On this Fourth of July edition of Register Radio, religious liberty is the focus again.  Jeanette De Melo talks with the Becket Fund’s Montserrat Alvarado about the Supreme Court’s ruling in favor of Hobby Lobby. Also, EWTN Chairman and CEO Michael Warsaw joins us to talk about EWTN’s emergency relief from the contraception mandate and  what  the Supreme Court’s ruling means for the Network.

The Hobby Lobby Ruling with Montserrat Alvarado

Maria Montserrat Alvarado joined the Becket Fund in 2009 to help run the Voices Symposium Conference in Mexico City. She was elevated to her current position in 2010, and leads initiatives in development, communications, events/conference planning and administrative/financial management. She’s here to talk about what everyone’s talking about these days, the Supreme Court’s decision in favor or Hobby Lobby and other closely held companies.

On June 30, 2014, the Supreme Court ruled 5-4 in favor of Hobby Lobby. The ruling means that Hobby Lobby will not have to include abortion-inducing drugs in their employee health plans. 

The most significant aspects, according to Alvarado, are four-fold.

“The Supreme Court recognized that Americans do not lose their religious freedom when they run a family business,” Alvarado said. The first significant aspect, then, is that “closely held companies do have religious rights,” which are companies owned by families.

The second piece was that imposing million-dollar fines on these companies is a substantial burden or too much for them to handle. Alvarado said that the conclusion was that it is untenable to ask these companies to violate their religious freedom.

Alvarado pointed out that the third significant piece of the case was that this was not the least restrictive means available for the government for them to accomplish the goal of trying to provide these abortion-inducing drugs and devices. “They could have done this many different ways,” Alvarado said, such as paying for it themselves (meaning the government), which was suggested by the Court.

The fourth piece was that “religious liberty must be balanced against compelling government interests,” and Alvarado explained that this refers to safety issues. 

Did the government have a compelling interest? Should the government be telling us what is in women’s best interest for health care? The Supreme Court didn’t need to consider that, Alvarado said, because the case was doomed on those grounds. “The Court saved that decision for another day,” Alvarado said.

This decision only applies to closely held companies, those that are family owned. It would not include publicly traded corporations or anything related to shareholders or investors. It is possible to look at nonprofit organizations  and nonprofit religious organizations next; Alvarado said, “those are the ones that are up next. These are the cases where the government does not deem that they are religious enough to be exempted properly.” She cited the Little Sisters of the Poor and EWTN as examples.

Listen to the full interview to hear what Alvarado had to say about applying this decision to other cases, the opinions of the dissenters, and the work of the Becket Fund. You can find out all the latest information on the HHS mandate and protests at the Becket Fund’s HHS Info Central.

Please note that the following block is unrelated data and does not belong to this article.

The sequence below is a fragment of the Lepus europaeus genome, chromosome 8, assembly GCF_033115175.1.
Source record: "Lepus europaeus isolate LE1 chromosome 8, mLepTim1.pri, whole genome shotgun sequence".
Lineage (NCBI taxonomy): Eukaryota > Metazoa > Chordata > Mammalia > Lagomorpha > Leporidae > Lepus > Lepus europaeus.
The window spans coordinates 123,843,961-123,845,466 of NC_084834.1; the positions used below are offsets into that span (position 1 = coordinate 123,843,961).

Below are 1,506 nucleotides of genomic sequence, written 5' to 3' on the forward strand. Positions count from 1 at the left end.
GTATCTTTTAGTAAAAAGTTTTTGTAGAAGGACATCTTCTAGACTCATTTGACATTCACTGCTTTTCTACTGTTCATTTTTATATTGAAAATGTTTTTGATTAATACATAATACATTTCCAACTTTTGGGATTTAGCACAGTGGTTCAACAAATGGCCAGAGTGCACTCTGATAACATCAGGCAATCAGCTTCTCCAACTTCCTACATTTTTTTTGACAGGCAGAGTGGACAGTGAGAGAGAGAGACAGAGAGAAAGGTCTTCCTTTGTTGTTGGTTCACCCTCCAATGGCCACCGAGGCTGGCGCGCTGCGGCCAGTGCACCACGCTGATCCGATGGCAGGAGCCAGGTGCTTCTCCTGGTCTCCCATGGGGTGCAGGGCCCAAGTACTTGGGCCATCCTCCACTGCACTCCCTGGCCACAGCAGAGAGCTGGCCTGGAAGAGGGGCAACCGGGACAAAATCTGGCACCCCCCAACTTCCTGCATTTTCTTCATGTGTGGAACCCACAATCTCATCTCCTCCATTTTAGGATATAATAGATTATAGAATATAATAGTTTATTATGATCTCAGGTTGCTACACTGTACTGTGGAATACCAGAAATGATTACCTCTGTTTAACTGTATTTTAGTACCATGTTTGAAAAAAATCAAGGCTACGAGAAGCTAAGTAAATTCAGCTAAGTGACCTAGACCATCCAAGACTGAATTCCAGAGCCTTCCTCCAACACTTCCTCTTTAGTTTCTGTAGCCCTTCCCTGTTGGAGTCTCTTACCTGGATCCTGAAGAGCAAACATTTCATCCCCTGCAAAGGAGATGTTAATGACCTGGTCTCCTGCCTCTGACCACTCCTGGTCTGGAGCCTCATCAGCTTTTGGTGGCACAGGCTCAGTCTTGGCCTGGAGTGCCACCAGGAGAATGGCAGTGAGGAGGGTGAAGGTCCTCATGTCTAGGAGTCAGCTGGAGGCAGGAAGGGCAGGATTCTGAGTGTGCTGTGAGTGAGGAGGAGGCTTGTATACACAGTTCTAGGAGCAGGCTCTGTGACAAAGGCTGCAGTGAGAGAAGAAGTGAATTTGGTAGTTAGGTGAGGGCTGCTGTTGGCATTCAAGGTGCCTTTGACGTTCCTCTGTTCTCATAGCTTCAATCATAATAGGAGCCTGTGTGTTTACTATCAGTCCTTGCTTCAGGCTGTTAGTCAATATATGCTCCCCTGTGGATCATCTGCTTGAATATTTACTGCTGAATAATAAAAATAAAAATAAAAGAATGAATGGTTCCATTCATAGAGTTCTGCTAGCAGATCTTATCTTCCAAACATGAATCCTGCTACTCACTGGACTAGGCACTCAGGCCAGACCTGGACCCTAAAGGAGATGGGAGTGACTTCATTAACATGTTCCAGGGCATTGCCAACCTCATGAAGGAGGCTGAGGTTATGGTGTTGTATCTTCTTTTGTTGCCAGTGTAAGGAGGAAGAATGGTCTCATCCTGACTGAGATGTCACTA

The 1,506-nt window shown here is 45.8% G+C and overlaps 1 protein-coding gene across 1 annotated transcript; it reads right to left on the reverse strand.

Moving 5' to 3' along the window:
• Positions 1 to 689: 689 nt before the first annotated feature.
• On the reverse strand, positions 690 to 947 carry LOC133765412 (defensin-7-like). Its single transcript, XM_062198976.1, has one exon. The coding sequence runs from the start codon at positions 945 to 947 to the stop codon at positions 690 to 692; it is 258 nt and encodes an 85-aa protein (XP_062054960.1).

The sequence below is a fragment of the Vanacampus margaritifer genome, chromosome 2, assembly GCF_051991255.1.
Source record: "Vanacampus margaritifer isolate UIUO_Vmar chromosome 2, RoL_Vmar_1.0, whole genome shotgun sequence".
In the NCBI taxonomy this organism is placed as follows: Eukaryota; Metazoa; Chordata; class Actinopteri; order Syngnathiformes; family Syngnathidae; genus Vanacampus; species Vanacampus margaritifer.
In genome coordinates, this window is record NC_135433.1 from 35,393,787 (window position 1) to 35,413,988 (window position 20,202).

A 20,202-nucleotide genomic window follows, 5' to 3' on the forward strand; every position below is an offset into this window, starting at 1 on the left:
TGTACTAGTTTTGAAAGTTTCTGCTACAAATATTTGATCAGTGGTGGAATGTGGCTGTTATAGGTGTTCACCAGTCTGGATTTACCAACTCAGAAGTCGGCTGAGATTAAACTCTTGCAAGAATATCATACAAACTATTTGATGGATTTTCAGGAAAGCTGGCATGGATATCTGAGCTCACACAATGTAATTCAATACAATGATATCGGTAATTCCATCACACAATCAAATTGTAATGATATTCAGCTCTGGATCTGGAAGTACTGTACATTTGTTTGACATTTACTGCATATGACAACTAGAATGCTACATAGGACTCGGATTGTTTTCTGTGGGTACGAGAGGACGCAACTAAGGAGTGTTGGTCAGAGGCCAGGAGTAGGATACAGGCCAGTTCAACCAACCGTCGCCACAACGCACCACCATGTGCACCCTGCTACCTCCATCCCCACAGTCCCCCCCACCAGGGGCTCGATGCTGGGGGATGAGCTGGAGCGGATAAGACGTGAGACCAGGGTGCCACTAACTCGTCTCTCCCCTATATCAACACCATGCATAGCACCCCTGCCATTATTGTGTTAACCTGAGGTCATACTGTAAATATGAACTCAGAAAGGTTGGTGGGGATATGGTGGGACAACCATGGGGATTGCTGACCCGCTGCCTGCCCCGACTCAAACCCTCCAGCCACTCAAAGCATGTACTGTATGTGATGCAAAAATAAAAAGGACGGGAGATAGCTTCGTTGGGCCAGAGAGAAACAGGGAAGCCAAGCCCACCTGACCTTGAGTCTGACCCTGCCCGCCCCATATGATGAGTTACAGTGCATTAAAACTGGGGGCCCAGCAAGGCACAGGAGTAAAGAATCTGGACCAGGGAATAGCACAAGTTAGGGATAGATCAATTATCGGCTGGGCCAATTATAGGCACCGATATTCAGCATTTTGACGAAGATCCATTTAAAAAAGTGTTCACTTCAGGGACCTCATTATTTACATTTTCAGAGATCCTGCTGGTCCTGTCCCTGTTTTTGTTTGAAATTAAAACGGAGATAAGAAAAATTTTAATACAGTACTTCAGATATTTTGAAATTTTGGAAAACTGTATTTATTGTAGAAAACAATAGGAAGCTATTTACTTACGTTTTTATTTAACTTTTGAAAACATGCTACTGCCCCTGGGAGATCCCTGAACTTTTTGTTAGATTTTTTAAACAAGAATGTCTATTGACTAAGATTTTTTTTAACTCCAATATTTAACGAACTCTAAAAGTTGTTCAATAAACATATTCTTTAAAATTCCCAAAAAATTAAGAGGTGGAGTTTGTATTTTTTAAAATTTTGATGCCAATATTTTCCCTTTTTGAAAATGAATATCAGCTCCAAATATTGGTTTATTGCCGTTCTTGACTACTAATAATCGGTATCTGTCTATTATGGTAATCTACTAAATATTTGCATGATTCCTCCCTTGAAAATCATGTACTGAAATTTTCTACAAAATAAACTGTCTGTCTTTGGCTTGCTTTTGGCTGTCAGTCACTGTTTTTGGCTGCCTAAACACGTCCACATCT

EWTN’s Emergency Relief from the Contraception Mandate with Michael Warsaw

Michael Warsaw is the Chairman and CEO of EWTN, and the publisher of the National Catholic Register.  He joins us again this week to discuss the injunction just granted to the network, and what this will mean for us moving forward.

On June 30, just a couple of hours after the Supreme Court released the Hobby Lobby decision, the 11th Circuit Court of Appeals in Atlanta granted injunctive relief barring the government from enforcing the mandate against EWTN. Just as important, the injunction also barred the government from enforcing the fines that would start to accrue on July 1, amounting to $35,000 per day, $13 million per year, because EWTN refuses to comply with the government’s mandate.

“That was a great relief, certainly,” Warsaw said, noting that “what was also quite interesting about it was that, in addition to simply granting us the order, the Court issued a 29-page opinion on this ruling, and that’s rather unusual for this kind of case, I’m told.” That opinion was rather strong and called the government’s accommodations scheme and the permissions form requires from certain religious organizations “rubbish.” 

The judge was very clear, throughout the opinion, that EWTN is likely to succeed on the merits of its case, stating that the government has really overstepped and using some of the language from the Hobby Lobby decision.

Warsaw said “there’s no question” that the Hobby Lobby decision certainly bolstered the opinion. 

“I don’t interpret the [Supreme] Court’s decision [in the Hobby Lobby case] as being problematic for the plaintiffs. I don’t think the language of the opinion is an endorsement of the accommodation scheme that the government has put forward. I think the Court is merely saying that obviously the government has less restrictive means available to it. It admitted such by creating this scheme for religious organizations,” Warsaw said.

To hear more of what Warsaw had to say about how this battle continues to impact EWTN, be sure to listen to this week’s show.